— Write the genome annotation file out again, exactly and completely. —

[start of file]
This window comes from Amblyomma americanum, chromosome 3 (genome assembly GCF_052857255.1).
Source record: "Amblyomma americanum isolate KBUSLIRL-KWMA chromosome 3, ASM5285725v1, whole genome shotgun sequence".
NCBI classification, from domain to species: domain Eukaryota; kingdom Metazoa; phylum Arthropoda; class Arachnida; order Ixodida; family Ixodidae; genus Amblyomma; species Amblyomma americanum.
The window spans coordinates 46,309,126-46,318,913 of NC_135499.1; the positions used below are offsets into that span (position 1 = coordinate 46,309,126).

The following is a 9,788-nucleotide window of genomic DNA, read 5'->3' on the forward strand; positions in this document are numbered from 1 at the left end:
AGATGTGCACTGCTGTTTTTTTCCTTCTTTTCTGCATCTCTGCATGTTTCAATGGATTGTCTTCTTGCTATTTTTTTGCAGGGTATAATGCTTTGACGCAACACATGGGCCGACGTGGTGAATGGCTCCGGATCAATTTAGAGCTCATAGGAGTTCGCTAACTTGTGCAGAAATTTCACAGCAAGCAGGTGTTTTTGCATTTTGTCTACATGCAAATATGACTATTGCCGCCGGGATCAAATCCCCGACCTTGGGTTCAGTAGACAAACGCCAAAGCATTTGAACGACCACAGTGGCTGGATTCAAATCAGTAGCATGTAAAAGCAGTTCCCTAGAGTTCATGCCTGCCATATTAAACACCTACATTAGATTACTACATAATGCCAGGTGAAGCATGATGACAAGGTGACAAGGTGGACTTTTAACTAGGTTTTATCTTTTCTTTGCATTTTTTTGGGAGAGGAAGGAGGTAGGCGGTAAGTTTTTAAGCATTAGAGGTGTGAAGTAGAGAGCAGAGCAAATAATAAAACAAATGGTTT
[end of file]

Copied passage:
This window comes from Amblyomma americanum, chromosome 3 (genome assembly GCF_052857255.1).
Source record: "Amblyomma americanum isolate KBUSLIRL-KWMA chromosome 3, ASM5285725v1, whole genome shotgun sequence".
NCBI classification, from domain to species: domain Eukaryota; kingdom Metazoa; phylum Arthropoda; class Arachnida; order Ixodida; family Ixodidae; genus Amblyomma; species Amblyomma americanum.
The window spans coordinates 46,309,126-46,318,913 of NC_135499.1; the positions used below are offsets into that span (position 1 = coordinate 46,309,126).

The following is a 9,788-nucleotide window of genomic DNA, read 5'->3' on the forward strand; positions in this document are numbered from 1 at the left end:
AGATGTGCACTGCTGTTTTTTTCCTTCTTTTCTGCATCTCTGCATGTTTCAATGGATTGTCTTCTTGCTATTTTTTTGCAGGGTATAATGCTTTGACGCAACACATGGGCCGACGTGGTGAATGGCTCCGGATCAATTTAGAGCTCATAGGAGTTCGCTAACTTGTGCAGAAATTTCACAGCAAGCAGGTGTTTTTGCATTTTGTCTACATGCAAATATGACTATTGCCGCCGGGATCAAATCCCCGACCTTGGGTTCAGTAGACAAACGCCAAAGCATTTGAACGACCACAGTGGCTGGATTCAAATCAGTAGCATGTAAAAGCAGTTCCCTAGAGTTCATGCCTGCCATATTAAACACCTACATTAGATTACTACATAATGCCAGGTGAAGCATGATGACAAGGTGACAAGGTGGACTTTTAACTAGGTTTTATCTTTTCTTTGCATTTTTTTGGGAGAGGAAGGAGGTAGGCGGTAAGTTTTTAAGCATTAGAGGTGTGAAGTAGAGAGCAGAGCAAATAATAAAACAAATGGTTT